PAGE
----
To be honest, we don’t yet know how we feel about wearable technology. This is best illustrated through the different dilemmas presented by the two biggest wearable launches so far.
First there was Google Glass. The internet got very excited long before anyone in the outside world got their hands on it. These glasses promised to give you super powers, allowing you to film things just by looking at them and have all the world’s knowledge available at the flick of an eyeball. The problem? We quickly realised that wearing cyber goggles would mean no normal human being would want you anywhere near them. There is no point being all-seeing and all-knowing if nobody wants to either see you or know you.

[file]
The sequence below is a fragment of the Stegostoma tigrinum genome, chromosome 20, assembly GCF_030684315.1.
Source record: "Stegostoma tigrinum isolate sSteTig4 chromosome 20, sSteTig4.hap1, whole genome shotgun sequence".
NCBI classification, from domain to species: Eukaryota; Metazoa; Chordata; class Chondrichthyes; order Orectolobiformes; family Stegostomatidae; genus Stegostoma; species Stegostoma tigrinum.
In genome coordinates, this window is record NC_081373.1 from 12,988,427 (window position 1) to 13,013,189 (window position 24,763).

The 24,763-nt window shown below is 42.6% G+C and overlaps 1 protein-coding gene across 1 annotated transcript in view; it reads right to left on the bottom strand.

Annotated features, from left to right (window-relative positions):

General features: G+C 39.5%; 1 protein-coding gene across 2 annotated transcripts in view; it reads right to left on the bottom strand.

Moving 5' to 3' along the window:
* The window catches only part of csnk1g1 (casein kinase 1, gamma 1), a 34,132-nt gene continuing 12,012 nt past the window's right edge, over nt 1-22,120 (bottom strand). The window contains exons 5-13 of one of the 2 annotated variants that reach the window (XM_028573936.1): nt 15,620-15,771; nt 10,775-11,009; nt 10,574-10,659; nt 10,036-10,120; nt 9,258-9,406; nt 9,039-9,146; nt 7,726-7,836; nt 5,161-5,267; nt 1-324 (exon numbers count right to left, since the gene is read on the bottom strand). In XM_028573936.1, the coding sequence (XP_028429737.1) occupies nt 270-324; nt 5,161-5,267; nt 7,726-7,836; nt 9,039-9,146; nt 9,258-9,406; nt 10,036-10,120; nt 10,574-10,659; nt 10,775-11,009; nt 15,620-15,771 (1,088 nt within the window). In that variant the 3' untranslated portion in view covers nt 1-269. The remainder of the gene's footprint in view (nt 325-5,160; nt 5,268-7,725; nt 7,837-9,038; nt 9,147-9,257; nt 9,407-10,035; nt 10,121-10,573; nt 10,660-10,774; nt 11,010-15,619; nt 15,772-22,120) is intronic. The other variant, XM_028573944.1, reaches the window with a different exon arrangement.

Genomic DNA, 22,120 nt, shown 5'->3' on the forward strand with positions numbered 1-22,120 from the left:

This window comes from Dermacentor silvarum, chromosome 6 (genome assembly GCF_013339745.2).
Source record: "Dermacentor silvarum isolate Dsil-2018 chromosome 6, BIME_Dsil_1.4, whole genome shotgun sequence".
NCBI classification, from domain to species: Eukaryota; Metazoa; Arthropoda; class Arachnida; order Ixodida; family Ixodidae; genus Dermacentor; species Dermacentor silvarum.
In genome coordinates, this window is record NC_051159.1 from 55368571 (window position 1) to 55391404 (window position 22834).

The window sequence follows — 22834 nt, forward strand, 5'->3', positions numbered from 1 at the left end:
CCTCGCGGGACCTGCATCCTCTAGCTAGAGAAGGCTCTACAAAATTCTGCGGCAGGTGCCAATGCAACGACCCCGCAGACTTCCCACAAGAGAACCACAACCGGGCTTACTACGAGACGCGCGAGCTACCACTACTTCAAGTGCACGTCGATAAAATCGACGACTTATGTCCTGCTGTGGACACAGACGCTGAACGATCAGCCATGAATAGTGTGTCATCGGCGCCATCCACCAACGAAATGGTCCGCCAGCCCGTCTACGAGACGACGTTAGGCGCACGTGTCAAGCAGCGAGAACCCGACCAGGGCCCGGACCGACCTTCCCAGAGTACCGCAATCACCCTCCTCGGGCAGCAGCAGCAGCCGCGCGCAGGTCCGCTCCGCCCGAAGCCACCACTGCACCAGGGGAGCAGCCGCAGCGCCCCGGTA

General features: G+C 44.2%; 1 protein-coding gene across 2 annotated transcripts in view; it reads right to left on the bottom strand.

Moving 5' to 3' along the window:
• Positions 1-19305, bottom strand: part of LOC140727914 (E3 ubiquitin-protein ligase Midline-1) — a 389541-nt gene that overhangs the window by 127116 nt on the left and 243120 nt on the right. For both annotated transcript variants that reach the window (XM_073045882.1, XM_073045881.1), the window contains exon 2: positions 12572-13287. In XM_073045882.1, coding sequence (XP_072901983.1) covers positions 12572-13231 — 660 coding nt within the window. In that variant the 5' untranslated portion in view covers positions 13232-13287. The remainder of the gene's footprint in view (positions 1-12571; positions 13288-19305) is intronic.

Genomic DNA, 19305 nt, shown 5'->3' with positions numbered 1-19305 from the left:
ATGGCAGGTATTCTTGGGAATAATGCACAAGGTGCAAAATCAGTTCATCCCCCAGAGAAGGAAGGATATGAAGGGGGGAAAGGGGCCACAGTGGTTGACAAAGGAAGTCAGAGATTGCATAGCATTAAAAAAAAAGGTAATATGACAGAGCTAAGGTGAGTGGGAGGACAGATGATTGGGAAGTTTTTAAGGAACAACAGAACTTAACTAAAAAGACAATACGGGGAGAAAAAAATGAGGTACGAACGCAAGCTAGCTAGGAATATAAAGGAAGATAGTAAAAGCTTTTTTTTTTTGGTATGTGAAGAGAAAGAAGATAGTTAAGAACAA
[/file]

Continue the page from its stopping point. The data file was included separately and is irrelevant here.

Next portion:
Then there is the Apple Watch, which continues to trigger similar levels of giddiness, never mind the squillions units that’ve already been sold. Some time ago, Pharrell Williams Instagrammed himself with his £12,000 Apple Edition, and a wrist possibly belonging to Karl Lagerfeld was shown sporting one as the hordes of less privileged punters salivated at the thought of getting their grubby hands on a cheaper version.